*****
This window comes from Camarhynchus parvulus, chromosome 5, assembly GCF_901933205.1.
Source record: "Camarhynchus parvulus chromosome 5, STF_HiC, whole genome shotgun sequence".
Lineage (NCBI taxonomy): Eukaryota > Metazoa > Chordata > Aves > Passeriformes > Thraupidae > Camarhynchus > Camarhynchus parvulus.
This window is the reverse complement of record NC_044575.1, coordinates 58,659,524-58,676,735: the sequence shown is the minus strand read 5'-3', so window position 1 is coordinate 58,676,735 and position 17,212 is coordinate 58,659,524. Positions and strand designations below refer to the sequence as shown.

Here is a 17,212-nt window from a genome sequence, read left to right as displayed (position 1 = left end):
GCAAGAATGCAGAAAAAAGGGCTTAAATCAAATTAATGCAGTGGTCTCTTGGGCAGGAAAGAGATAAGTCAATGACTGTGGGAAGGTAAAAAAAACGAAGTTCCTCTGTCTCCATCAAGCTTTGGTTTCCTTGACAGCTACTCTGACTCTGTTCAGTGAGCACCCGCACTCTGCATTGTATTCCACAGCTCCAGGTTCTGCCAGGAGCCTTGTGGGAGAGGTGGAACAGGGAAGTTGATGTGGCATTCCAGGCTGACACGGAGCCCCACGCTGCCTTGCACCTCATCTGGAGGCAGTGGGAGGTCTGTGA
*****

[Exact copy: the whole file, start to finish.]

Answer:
This window comes from Camarhynchus parvulus, chromosome 5, assembly GCF_901933205.1.
Source record: "Camarhynchus parvulus chromosome 5, STF_HiC, whole genome shotgun sequence".
Lineage (NCBI taxonomy): Eukaryota > Metazoa > Chordata > Aves > Passeriformes > Thraupidae > Camarhynchus > Camarhynchus parvulus.
This window is the reverse complement of record NC_044575.1, coordinates 58,659,524-58,676,735: the sequence shown is the minus strand read 5'-3', so window position 1 is coordinate 58,676,735 and position 17,212 is coordinate 58,659,524. Positions and strand designations below refer to the sequence as shown.

Here is a 17,212-nt window from a genome sequence, read left to right as displayed (position 1 = left end):
GCAAGAATGCAGAAAAAAGGGCTTAAATCAAATTAATGCAGTGGTCTCTTGGGCAGGAAAGAGATAAGTCAATGACTGTGGGAAGGTAAAAAAAACGAAGTTCCTCTGTCTCCATCAAGCTTTGGTTTCCTTGACAGCTACTCTGACTCTGTTCAGTGAGCACCCGCACTCTGCATTGTATTCCACAGCTCCAGGTTCTGCCAGGAGCCTTGTGGGAGAGGTGGAACAGGGAAGTTGATGTGGCATTCCAGGCTGACACGGAGCCCCACGCTGCCTTGCACCTCATCTGGAGGCAGTGGGAGGTCTGTGA